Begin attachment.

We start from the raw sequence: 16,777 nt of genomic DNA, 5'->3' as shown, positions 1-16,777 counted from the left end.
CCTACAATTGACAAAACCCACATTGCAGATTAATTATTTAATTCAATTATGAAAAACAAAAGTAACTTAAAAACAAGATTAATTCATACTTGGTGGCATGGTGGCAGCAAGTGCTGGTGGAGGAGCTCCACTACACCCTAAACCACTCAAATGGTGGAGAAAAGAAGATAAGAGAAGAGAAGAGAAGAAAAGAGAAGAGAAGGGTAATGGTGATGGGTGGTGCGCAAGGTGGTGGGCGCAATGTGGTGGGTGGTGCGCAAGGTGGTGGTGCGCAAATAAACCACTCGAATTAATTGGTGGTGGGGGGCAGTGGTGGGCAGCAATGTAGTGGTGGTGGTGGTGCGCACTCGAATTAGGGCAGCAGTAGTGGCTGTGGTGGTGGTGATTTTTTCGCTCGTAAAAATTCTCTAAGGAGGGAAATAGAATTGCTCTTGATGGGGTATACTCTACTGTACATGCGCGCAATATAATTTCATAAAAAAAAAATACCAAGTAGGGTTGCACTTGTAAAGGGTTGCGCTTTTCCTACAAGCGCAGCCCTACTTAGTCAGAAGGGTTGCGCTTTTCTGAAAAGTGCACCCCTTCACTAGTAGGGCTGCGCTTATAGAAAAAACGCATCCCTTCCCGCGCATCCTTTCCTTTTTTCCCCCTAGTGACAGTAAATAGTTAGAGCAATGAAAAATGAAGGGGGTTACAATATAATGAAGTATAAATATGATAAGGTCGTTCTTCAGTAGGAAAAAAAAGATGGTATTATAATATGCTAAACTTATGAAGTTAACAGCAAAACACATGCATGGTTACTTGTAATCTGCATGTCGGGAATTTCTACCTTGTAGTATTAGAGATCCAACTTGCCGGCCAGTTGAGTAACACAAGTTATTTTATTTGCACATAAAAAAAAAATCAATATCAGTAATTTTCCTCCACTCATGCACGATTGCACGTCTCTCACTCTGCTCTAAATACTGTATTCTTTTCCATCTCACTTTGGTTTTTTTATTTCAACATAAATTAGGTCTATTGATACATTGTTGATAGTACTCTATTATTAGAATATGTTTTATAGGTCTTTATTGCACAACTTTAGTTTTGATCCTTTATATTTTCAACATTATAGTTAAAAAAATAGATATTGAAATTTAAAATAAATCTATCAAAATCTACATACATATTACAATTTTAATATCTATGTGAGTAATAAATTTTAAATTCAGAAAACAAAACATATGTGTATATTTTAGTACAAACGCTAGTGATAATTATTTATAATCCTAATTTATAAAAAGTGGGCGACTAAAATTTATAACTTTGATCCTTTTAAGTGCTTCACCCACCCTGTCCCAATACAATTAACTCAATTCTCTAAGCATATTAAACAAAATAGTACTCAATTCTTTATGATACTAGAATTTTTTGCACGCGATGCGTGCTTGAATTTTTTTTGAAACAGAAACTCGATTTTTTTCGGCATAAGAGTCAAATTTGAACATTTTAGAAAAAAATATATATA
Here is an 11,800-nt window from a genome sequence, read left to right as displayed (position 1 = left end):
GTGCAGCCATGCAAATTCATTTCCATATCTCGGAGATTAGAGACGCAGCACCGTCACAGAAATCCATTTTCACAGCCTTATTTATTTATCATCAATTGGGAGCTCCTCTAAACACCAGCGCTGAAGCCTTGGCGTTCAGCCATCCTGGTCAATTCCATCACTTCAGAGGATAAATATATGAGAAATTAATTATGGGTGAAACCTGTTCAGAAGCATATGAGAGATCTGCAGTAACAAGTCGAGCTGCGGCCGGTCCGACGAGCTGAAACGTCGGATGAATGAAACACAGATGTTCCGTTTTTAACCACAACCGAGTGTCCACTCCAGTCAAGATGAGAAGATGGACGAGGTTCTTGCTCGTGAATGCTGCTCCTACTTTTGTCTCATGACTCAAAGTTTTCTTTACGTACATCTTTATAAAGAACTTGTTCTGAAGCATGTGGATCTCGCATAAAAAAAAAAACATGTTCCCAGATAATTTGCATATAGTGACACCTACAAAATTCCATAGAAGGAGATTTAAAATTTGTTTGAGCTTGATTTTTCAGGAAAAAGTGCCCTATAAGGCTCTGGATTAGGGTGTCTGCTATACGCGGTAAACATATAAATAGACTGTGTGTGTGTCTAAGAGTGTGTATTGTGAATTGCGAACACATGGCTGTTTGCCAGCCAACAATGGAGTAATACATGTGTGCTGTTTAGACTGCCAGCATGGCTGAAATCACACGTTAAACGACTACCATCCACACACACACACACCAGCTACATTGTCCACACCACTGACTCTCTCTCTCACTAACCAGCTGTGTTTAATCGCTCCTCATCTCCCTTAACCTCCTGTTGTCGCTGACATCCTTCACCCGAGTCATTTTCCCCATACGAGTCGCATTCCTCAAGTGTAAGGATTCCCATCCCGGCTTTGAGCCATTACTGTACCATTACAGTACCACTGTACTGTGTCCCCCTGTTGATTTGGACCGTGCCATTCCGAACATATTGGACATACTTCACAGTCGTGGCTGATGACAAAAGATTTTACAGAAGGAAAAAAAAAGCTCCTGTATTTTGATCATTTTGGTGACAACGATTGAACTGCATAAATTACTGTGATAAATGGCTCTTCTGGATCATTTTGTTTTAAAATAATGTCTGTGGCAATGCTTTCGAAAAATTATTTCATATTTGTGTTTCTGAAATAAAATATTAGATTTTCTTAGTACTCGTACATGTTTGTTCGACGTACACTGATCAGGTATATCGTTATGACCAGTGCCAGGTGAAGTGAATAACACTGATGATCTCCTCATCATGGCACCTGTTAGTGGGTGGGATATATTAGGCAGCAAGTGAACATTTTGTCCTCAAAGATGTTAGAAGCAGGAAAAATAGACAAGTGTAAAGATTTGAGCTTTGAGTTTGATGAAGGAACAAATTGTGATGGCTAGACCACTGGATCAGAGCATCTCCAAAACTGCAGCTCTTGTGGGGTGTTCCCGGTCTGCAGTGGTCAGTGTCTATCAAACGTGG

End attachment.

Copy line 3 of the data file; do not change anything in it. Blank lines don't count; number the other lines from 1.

Here is an 11,800-nt window from a genome sequence, read left to right as displayed (position 1 = left end):